Riverview Elementary School principal Julia Mashburn joined elementary- and middle-school educators and leaders from across the country during the National Association of Elementary School Principals' National Leaders Conference on July 13-15 in Washington, D.C.
The educators were in the nation's capital to advocate for new policies that would give principals the tools they need to shape long-term and effective plans for education improvement.
Mashburn, who is state president of the Georgia Association of Elementary School Principals, teamed with Eddie Pollard, Bob Heaberlin, Julie Raschen and Cecil Patterson to represent Georgia at the conference.
While there, the group of educators met with Georgia representatives in Congress and the Senate to discuss legislative recommendations for the upcoming reauthorization of the Elementary and Secondary Education Act.
Mashburn believes that she and her companions were able to put a human face on the statistics that legislators use to create and alter federal law.
Mashburn said she believes that they made an impact.
"The one thing that we had heard over the last year from our legislators is that they don't want to just hear pat statistics. They like to hear the illustrations behind the decisions they make, they want to hear the stories," she said. "So one of our goals was to go to the capital and give them an example from a little school in a little town in north Georgia and what this legislation is requiring from us.
"And I do feel like we made progress with them."
Mashburn said that she firmly believes Georgia representatives in Washington care about voters and want to do the right thing for education in Georgia.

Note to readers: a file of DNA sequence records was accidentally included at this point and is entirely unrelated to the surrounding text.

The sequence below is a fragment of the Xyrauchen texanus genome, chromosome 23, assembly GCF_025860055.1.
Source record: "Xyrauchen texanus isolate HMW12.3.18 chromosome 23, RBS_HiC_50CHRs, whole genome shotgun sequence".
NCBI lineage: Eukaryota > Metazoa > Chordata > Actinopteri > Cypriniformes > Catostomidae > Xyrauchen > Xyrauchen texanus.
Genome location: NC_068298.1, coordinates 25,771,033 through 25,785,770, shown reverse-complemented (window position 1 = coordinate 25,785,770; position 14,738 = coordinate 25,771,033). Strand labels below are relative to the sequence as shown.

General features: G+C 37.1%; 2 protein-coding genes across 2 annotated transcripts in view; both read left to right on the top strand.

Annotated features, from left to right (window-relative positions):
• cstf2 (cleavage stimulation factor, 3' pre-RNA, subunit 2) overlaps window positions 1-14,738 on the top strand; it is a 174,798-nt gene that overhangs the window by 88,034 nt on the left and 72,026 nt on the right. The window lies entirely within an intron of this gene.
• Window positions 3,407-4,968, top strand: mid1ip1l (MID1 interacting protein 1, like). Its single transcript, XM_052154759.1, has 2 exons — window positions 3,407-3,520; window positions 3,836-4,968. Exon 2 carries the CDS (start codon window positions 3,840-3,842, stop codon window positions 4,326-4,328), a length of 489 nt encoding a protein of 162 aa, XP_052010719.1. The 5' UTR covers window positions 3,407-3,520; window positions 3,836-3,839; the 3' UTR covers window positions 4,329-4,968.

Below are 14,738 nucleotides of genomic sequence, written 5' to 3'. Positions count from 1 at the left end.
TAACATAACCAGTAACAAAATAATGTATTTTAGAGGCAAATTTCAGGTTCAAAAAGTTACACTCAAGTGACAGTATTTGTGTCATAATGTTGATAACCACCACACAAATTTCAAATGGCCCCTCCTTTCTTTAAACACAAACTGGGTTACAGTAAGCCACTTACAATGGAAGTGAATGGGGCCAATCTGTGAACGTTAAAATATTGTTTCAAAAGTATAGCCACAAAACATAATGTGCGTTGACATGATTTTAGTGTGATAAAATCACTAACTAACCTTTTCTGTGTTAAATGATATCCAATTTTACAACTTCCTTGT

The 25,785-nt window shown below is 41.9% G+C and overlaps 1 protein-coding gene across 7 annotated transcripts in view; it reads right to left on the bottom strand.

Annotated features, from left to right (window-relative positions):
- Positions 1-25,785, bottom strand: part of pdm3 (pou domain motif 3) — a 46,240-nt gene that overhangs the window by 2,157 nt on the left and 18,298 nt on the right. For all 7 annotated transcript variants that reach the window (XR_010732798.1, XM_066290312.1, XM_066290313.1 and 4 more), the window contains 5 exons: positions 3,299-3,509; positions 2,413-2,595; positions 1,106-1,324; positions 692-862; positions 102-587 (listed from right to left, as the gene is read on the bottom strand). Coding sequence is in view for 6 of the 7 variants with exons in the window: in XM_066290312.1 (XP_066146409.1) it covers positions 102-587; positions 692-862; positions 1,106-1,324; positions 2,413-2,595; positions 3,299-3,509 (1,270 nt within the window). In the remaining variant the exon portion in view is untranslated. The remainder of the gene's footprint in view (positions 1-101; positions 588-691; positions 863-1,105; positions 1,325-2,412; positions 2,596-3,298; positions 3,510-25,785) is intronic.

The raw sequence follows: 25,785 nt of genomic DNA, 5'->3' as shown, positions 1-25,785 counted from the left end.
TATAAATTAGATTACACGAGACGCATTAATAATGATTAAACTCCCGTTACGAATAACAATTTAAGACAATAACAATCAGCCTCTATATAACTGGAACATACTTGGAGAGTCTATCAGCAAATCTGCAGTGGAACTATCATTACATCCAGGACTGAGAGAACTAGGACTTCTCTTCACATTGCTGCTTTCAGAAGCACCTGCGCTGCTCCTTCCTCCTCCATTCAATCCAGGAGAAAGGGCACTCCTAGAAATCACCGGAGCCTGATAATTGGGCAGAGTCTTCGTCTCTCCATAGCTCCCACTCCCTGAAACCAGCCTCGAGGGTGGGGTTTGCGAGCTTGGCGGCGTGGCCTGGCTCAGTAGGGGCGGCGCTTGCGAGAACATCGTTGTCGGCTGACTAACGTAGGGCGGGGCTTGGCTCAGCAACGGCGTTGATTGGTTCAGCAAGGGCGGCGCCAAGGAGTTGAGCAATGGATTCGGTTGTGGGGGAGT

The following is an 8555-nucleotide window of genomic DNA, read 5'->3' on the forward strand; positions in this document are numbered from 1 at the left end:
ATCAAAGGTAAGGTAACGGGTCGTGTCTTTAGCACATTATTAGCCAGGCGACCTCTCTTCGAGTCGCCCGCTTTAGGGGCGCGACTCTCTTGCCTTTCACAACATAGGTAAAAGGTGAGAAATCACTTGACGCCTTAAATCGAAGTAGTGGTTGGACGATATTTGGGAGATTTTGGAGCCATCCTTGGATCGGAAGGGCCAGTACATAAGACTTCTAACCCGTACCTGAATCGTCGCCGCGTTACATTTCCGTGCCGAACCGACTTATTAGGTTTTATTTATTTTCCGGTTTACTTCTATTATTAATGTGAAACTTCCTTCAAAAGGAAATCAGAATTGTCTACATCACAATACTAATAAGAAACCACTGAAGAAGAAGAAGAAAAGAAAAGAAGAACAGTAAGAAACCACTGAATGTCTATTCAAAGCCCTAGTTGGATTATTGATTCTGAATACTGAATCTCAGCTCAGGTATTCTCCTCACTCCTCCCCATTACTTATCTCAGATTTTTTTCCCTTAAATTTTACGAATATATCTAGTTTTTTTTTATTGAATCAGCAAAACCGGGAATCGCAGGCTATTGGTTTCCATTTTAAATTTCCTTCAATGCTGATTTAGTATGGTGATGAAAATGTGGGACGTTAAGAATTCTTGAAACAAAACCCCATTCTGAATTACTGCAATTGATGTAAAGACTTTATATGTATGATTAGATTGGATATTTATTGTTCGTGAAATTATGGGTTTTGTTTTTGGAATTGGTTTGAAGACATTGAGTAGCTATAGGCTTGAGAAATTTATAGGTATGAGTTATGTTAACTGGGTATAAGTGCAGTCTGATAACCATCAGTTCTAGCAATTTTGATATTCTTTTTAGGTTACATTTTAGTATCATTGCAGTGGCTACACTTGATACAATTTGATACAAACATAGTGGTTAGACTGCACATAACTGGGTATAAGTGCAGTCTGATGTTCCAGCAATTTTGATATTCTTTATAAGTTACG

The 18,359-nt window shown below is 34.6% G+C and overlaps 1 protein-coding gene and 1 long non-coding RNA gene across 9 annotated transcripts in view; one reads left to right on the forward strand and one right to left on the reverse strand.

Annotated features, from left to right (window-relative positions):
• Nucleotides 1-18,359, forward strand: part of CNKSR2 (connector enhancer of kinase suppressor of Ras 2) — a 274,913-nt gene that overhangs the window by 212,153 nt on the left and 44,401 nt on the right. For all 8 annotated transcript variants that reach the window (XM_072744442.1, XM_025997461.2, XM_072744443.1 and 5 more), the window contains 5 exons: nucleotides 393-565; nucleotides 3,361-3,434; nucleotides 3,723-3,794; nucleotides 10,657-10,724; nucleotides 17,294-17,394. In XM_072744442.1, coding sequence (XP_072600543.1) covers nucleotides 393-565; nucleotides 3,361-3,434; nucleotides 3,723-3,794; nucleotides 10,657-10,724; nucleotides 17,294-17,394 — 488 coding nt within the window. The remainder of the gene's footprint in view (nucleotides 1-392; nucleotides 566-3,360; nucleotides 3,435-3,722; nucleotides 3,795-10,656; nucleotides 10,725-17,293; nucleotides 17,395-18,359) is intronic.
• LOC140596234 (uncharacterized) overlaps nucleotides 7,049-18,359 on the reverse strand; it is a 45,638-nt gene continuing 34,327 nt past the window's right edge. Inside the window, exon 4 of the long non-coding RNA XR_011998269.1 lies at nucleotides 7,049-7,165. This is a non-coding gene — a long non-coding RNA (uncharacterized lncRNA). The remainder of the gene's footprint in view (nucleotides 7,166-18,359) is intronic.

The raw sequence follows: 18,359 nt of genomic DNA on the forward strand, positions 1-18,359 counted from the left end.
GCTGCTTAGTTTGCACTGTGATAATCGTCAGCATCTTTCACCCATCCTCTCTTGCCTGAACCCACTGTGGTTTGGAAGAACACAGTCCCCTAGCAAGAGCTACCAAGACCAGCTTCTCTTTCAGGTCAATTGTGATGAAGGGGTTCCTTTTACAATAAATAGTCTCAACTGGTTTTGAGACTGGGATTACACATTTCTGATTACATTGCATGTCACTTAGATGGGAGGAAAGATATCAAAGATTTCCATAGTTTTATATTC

"They just don't understand the real story of how (legislation) impacts us," Mashburn said. "We tried to put students' faces and families' lives with this because our feeling is that they are making these decisions in good faith.
"But the stipulations and red tape result in so many modifications and changes that (federal funding) gets to the child too late."
Mashburn said she received an allotment of federal funds last school year, but it didn't arrive until late April.
"If I had received that earlier in the school year, I could have really done something with it that would have had more benefit to the children," Mashburn said.
In addition to putting a face on the numbers, Mashburn said another goal was to lobby for the deregulation of educational policies to allow states and local school systems more funding flexibility.
At the present time, federal funds can only be used on specific items, and those items are not always what the school has the greatest need for.
"There are times when we have to use federal funding on projects that aren't really a priority or we risk losing (the funds) altogether," Mashburn said.
The group was not ignorant of the current government focus on the federal budget that is prevalent in Washington.
"I asked directly where education fits in the overall national picture as far as funding goes," Mashburn said. "We were told that education in the big picture is really a very small slice of the budget, so going in and doing a lot of major cuts wouldn't really help to balance the (federal) budget."